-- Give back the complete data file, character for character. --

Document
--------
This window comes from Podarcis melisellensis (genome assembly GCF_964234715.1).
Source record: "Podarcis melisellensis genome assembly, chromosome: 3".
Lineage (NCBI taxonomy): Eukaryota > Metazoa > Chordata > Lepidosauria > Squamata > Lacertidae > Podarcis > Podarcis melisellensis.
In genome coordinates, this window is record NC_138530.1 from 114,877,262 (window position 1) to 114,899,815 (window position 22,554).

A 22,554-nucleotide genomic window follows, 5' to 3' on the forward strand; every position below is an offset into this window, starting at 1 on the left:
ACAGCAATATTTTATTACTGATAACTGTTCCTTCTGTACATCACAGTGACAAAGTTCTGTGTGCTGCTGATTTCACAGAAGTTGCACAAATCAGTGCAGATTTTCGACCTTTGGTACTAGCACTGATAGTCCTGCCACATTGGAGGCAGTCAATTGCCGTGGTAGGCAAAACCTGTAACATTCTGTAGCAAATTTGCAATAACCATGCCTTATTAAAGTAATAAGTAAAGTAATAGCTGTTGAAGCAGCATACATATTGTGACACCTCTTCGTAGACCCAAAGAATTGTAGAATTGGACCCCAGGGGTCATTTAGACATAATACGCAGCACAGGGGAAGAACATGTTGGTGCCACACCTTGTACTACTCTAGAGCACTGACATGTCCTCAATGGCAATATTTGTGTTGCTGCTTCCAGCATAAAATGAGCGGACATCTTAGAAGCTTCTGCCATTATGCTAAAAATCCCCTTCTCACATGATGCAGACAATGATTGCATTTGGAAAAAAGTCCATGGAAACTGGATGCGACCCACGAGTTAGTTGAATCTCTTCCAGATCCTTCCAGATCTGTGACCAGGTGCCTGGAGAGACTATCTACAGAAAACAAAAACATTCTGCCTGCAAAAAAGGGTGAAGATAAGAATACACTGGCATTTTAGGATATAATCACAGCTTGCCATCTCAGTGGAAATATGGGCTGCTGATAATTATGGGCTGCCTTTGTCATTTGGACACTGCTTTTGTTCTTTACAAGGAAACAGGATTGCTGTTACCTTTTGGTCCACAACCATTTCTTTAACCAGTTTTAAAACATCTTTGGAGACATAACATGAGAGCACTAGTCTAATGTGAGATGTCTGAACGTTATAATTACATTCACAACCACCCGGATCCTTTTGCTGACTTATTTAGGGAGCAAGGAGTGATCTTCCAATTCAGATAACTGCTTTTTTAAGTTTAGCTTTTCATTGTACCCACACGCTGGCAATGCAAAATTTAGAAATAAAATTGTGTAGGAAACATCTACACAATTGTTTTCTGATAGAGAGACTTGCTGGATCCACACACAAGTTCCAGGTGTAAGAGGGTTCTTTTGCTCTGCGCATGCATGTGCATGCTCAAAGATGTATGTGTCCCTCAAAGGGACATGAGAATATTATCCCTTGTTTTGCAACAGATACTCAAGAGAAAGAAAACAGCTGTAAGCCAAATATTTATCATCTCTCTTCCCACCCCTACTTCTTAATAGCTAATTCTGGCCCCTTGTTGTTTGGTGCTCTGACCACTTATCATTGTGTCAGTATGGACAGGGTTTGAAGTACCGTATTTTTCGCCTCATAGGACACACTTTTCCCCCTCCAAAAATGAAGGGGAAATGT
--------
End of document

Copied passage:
This window comes from Podarcis melisellensis (genome assembly GCF_964234715.1).
Source record: "Podarcis melisellensis genome assembly, chromosome: 3".
Lineage (NCBI taxonomy): Eukaryota > Metazoa > Chordata > Lepidosauria > Squamata > Lacertidae > Podarcis > Podarcis melisellensis.
In genome coordinates, this window is record NC_138530.1 from 114,877,262 (window position 1) to 114,899,815 (window position 22,554).

A 22,554-nucleotide genomic window follows, 5' to 3' on the forward strand; every position below is an offset into this window, starting at 1 on the left:
ACAGCAATATTTTATTACTGATAACTGTTCCTTCTGTACATCACAGTGACAAAGTTCTGTGTGCTGCTGATTTCACAGAAGTTGCACAAATCAGTGCAGATTTTCGACCTTTGGTACTAGCACTGATAGTCCTGCCACATTGGAGGCAGTCAATTGCCGTGGTAGGCAAAACCTGTAACATTCTGTAGCAAATTTGCAATAACCATGCCTTATTAAAGTAATAAGTAAAGTAATAGCTGTTGAAGCAGCATACATATTGTGACACCTCTTCGTAGACCCAAAGAATTGTAGAATTGGACCCCAGGGGTCATTTAGACATAATACGCAGCACAGGGGAAGAACATGTTGGTGCCACACCTTGTACTACTCTAGAGCACTGACATGTCCTCAATGGCAATATTTGTGTTGCTGCTTCCAGCATAAAATGAGCGGACATCTTAGAAGCTTCTGCCATTATGCTAAAAATCCCCTTCTCACATGATGCAGACAATGATTGCATTTGGAAAAAAGTCCATGGAAACTGGATGCGACCCACGAGTTAGTTGAATCTCTTCCAGATCCTTCCAGATCTGTGACCAGGTGCCTGGAGAGACTATCTACAGAAAACAAAAACATTCTGCCTGCAAAAAAGGGTGAAGATAAGAATACACTGGCATTTTAGGATATAATCACAGCTTGCCATCTCAGTGGAAATATGGGCTGCTGATAATTATGGGCTGCCTTTGTCATTTGGACACTGCTTTTGTTCTTTACAAGGAAACAGGATTGCTGTTACCTTTTGGTCCACAACCATTTCTTTAACCAGTTTTAAAACATCTTTGGAGACATAACATGAGAGCACTAGTCTAATGTGAGATGTCTGAACGTTATAATTACATTCACAACCACCCGGATCCTTTTGCTGACTTATTTAGGGAGCAAGGAGTGATCTTCCAATTCAGATAACTGCTTTTTTAAGTTTAGCTTTTCATTGTACCCACACGCTGGCAATGCAAAATTTAGAAATAAAATTGTGTAGGAAACATCTACACAATTGTTTTCTGATAGAGAGACTTGCTGGATCCACACACAAGTTCCAGGTGTAAGAGGGTTCTTTTGCTCTGCGCATGCATGTGCATGCTCAAAGATGTATGTGTCCCTCAAAGGGACATGAGAATATTATCCCTTGTTTTGCAACAGATACTCAAGAGAAAGAAAACAGCTGTAAGCCAAATATTTATCATCTCTCTTCCCACCCCTACTTCTTAATAGCTAATTCTGGCCCCTTGTTGTTTGGTGCTCTGACCACTTATCATTGTGTCAGTATGGACAGGGTTTGAAGTACCGTATTTTTCGCCTCATAGGACACACTTTTCCCCCTCCAAAAATGAAGGGGAAATGT